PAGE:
Cookie Monster, who? We only recognise the Mamee Monster here! Way before McDonald’s got the bright idea of bringing out Shake Shake Fries, kids were already adding little flavour packets of MSG into these dried ramen noodles, and shaking the packet to mix it all up. These are still popular to this day, and you can easily find them in supermarkets. The chicken flavour is the best, and don’t forget to crumble up the noodles before you add the seasoning.
If you’ve ever had Chinese herbal medicine, then we’re fairly sure you’ve also been coaxed into drinking the bitter concoction with the promise of haw flakes. Haw flakes are made of hawthorns, a Chinese fruit used in many traditional desserts. Compressed into small bite-sized discs, the pale pink, almost light brown candy is usually packaged into a short cylindrical stack to replicate Chinese fireworks.
Sweet with a slightly tangy taste, this popular snack is usually enjoyed after drinking bitter traditional herbal broths to take the edge off, but they are also great just on their own. There are variations of haw snacks out there, such as the haw ball or the layered haw bites, but we all know the OG haw flakes are the best.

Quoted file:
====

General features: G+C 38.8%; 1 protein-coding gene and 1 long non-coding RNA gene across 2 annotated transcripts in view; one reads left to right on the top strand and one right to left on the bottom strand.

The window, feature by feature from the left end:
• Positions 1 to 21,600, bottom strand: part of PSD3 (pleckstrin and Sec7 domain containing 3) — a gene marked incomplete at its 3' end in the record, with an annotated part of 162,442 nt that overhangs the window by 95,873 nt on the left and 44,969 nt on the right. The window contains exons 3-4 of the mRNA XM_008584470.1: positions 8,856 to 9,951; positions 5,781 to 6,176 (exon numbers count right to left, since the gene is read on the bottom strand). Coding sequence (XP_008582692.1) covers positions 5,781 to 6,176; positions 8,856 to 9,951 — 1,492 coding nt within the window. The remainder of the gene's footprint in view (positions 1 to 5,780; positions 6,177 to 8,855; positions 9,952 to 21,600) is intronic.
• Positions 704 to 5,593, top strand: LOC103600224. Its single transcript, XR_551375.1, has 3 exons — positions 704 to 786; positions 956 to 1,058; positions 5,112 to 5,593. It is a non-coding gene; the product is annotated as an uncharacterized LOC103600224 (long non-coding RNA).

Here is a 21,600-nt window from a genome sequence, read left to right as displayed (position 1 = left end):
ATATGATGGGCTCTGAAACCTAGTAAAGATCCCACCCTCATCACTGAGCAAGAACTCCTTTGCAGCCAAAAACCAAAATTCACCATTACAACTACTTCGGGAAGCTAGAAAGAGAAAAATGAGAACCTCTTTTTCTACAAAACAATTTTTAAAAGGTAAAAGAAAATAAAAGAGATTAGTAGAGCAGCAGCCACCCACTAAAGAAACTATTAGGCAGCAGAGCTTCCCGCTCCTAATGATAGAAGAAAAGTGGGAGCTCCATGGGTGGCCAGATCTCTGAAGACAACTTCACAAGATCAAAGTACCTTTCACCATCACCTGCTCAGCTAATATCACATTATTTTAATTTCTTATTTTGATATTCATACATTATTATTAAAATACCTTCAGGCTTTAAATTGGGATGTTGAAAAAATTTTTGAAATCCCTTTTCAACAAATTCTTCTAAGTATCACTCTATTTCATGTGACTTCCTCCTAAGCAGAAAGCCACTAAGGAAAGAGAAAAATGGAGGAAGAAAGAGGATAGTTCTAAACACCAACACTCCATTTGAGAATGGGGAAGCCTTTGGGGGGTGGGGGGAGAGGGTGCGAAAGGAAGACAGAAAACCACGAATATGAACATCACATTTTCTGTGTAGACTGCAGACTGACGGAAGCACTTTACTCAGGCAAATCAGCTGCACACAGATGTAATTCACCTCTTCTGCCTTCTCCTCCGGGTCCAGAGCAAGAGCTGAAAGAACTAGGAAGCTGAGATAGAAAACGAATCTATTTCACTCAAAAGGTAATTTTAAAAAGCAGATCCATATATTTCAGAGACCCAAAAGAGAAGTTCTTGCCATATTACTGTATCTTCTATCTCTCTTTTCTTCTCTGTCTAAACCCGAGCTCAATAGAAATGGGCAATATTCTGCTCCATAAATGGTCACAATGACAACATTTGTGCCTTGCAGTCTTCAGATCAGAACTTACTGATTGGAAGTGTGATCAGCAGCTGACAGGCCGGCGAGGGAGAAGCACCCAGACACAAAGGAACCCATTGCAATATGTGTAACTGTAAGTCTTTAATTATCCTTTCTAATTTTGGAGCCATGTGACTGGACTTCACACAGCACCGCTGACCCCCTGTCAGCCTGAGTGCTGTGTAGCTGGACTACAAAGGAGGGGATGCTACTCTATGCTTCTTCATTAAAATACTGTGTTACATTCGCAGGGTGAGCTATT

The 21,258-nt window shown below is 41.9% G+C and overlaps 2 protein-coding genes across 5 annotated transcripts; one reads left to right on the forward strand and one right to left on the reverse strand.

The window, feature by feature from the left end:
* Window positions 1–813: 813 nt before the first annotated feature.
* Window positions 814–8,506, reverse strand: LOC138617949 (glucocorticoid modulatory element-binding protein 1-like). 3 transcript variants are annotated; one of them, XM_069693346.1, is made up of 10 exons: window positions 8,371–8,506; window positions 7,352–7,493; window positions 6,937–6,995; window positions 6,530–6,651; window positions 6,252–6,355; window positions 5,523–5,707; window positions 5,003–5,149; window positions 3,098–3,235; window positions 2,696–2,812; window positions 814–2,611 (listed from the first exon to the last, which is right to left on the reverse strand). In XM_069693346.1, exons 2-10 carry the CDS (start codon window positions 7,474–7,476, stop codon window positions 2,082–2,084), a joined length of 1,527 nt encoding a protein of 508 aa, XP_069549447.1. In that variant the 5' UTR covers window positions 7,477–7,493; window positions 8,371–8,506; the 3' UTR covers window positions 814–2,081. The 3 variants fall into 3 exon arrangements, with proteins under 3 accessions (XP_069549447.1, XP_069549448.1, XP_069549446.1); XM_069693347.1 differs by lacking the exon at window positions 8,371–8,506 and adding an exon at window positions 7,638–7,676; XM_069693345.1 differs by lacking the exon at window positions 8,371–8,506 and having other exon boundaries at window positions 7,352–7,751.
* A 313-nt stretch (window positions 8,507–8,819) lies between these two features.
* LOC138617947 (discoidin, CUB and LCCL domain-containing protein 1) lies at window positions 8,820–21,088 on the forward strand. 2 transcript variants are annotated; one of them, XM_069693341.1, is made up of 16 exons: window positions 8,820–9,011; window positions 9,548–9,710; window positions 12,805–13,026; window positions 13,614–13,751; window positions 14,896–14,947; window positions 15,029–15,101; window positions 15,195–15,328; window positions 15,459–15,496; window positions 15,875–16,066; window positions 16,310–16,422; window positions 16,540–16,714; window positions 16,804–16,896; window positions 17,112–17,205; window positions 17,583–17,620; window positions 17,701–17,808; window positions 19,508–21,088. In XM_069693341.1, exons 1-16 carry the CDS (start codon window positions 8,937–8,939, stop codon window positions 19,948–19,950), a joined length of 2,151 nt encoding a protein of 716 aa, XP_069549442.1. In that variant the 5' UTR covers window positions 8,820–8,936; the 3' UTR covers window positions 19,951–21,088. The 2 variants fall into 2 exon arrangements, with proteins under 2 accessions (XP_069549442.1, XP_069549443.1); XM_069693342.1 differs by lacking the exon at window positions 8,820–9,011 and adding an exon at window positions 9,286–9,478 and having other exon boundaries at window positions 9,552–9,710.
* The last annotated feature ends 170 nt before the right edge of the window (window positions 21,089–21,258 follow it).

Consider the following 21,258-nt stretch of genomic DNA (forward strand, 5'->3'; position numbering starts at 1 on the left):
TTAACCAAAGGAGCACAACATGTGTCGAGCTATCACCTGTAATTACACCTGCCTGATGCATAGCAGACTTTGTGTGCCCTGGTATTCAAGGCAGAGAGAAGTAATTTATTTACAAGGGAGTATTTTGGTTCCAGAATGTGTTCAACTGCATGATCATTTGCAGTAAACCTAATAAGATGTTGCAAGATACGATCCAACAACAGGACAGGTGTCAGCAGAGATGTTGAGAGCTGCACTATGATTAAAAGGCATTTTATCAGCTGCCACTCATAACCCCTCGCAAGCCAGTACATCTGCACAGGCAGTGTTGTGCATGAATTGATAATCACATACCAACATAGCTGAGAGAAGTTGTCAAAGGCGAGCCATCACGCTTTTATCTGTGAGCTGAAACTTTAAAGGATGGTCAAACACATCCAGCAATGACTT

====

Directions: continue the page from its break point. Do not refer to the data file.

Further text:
Known colloquially as ma zai (馬仔), the sachima (沙琪瑪) is actually a pastry that originated among the Manchus in northern China. Because its nickname is also a term for horses, it is said that some will eat sachima before betting at the horse races for good luck!
Made with fluffy strands of fried batter, bound together with sticky syrup, then cut into blocks, it is essentially the older brother of America’s Rice Krispies Treats. You’ll quite easily find sachima in local bakeries, supermarkets, or even big chain bakeries such as Kee Wah. Black sugar versions are our favourite, but you’ll also come across various other types with different toppings.
If a kid rolled up to school with a whole strip of these bad boys, everyone would be clamouring over them to get their hands on a pack. Nobody needs to have seaweed introduced to them, but there’s just something about Four Seas Seaweed that makes it taste so much better than other brands out there.
Savoury and a bit sweet, with a tinge of spicy to it, you’re liable to end up with little seaweed crumbs covering your hands and face, wondering where it all went. Frankly, the only complaint we have is that there are only four pieces of seaweed in each small packet.